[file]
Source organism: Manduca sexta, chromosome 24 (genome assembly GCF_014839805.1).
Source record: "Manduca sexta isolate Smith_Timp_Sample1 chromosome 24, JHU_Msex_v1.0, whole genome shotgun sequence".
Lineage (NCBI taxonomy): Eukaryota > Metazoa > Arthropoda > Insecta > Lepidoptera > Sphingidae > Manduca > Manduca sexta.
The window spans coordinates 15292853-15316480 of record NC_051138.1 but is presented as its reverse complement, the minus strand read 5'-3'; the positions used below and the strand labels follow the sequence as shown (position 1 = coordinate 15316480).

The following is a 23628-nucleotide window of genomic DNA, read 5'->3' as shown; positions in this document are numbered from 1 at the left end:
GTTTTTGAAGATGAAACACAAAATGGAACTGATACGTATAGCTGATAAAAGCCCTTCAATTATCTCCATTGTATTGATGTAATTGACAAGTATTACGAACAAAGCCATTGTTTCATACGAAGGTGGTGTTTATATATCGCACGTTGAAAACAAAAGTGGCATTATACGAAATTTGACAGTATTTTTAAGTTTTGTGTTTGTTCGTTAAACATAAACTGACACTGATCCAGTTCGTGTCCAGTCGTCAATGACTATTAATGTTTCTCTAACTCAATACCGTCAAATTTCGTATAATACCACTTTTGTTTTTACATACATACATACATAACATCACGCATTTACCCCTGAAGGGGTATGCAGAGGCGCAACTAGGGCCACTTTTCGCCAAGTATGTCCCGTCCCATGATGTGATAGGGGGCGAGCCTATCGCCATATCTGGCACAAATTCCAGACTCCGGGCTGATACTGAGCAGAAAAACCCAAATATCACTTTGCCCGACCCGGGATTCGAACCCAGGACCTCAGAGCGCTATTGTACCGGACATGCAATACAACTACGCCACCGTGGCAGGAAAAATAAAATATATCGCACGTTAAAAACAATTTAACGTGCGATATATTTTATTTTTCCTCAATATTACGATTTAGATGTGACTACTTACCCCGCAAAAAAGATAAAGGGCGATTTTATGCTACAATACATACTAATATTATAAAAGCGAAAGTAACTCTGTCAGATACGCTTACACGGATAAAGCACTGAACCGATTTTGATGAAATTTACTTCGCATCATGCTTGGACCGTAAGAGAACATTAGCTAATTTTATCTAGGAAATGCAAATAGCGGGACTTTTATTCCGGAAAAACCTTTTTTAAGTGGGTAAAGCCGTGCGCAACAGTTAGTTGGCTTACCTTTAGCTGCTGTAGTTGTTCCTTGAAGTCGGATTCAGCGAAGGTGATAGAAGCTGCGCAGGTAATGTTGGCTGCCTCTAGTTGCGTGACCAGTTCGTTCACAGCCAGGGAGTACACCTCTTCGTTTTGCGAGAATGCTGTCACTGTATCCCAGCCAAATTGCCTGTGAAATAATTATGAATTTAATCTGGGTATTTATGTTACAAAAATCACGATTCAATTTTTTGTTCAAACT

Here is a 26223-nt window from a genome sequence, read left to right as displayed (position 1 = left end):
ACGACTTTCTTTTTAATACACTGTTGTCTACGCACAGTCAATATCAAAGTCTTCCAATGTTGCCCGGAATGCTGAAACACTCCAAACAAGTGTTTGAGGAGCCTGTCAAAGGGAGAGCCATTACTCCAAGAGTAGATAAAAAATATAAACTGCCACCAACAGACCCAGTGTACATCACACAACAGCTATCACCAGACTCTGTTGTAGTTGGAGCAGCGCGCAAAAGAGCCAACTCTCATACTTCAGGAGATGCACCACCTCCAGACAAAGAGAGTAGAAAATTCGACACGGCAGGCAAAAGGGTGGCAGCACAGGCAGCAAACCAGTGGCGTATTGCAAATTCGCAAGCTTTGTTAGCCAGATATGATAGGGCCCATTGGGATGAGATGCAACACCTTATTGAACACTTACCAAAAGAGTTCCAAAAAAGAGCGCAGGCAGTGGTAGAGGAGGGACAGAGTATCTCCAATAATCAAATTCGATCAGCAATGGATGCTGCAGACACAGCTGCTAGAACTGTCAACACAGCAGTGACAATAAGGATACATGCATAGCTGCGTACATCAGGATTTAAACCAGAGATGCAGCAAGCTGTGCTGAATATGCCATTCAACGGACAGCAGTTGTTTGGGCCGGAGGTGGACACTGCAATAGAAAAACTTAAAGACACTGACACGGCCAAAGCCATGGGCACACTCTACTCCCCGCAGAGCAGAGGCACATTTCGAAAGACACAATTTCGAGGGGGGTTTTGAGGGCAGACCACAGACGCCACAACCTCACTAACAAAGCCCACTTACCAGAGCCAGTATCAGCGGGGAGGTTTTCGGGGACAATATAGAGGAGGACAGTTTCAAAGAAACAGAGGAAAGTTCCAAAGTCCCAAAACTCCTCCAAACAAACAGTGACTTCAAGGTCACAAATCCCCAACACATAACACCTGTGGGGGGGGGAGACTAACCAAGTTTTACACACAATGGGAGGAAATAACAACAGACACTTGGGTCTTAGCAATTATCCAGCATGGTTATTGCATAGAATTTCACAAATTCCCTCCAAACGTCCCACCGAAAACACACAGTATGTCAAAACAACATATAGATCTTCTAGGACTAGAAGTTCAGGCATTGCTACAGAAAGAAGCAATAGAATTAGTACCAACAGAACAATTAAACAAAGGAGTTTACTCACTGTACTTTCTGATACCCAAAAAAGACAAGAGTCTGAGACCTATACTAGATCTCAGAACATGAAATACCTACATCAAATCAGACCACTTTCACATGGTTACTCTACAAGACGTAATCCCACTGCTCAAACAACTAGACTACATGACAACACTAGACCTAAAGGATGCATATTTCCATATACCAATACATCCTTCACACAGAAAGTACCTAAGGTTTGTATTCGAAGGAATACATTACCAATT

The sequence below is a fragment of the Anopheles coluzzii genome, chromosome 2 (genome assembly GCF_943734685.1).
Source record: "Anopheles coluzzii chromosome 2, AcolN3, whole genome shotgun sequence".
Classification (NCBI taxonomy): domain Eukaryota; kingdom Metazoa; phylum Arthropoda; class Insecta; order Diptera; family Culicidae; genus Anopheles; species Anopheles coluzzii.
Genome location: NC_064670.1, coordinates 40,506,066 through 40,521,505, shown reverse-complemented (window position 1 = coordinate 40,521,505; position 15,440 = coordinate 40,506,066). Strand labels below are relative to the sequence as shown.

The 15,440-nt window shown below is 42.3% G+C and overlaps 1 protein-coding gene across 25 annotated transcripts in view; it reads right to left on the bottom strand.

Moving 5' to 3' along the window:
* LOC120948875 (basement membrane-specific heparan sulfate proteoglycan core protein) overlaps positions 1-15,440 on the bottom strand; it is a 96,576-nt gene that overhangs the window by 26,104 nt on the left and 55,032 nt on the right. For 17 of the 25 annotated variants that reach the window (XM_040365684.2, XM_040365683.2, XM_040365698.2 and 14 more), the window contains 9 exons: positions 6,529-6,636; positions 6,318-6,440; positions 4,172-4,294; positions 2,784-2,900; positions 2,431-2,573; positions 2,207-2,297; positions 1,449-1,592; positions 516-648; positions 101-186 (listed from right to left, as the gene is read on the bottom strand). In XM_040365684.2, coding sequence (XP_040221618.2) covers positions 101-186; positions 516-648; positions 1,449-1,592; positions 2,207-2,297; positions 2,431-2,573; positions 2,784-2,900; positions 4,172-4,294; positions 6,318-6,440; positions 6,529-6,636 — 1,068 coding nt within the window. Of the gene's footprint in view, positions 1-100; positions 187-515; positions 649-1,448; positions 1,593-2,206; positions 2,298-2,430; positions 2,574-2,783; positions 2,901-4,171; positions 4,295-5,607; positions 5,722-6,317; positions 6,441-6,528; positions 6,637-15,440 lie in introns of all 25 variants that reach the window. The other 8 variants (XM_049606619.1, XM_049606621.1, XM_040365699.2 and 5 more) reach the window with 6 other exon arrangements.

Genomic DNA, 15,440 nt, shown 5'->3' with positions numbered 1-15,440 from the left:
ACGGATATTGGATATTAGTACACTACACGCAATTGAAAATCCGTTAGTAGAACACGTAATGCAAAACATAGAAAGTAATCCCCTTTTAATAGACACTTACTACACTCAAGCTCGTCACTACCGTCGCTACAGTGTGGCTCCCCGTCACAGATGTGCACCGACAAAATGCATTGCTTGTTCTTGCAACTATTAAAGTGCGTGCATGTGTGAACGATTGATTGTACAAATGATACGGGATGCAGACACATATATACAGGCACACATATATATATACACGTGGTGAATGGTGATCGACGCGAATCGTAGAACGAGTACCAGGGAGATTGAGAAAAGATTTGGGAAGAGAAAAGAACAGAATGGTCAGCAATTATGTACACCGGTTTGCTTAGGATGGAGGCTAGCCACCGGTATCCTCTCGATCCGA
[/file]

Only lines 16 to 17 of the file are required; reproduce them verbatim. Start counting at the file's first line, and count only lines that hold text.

Genomic DNA, 15,440 nt, shown 5'->3' with positions numbered 1-15,440 from the left:
ACGGATATTGGATATTAGTACACTACACGCAATTGAAAATCCGTTAGTAGAACACGTAATGCAAAACATAGAAAGTAATCCCCTTTTAATAGACACTTACTACACTCAAGCTCGTCACTACCGTCGCTACAGTGTGGCTCCCCGTCACAGATGTGCACCGACAAAATGCATTGCTTGTTCTTGCAACTATTAAAGTGCGTGCATGTGTGAACGATTGATTGTACAAATGATACGGGATGCAGACACATATATACAGGCACACATATATATATACACGTGGTGAATGGTGATCGACGCGAATCGTAGAACGAGTACCAGGGAGATTGAGAAAAGATTTGGGAAGAGAAAAGAACAGAATGGTCAGCAATTATGTACACCGGTTTGCTTAGGATGGAGGCTAGCCACCGGTATCCTCTCGATCCGA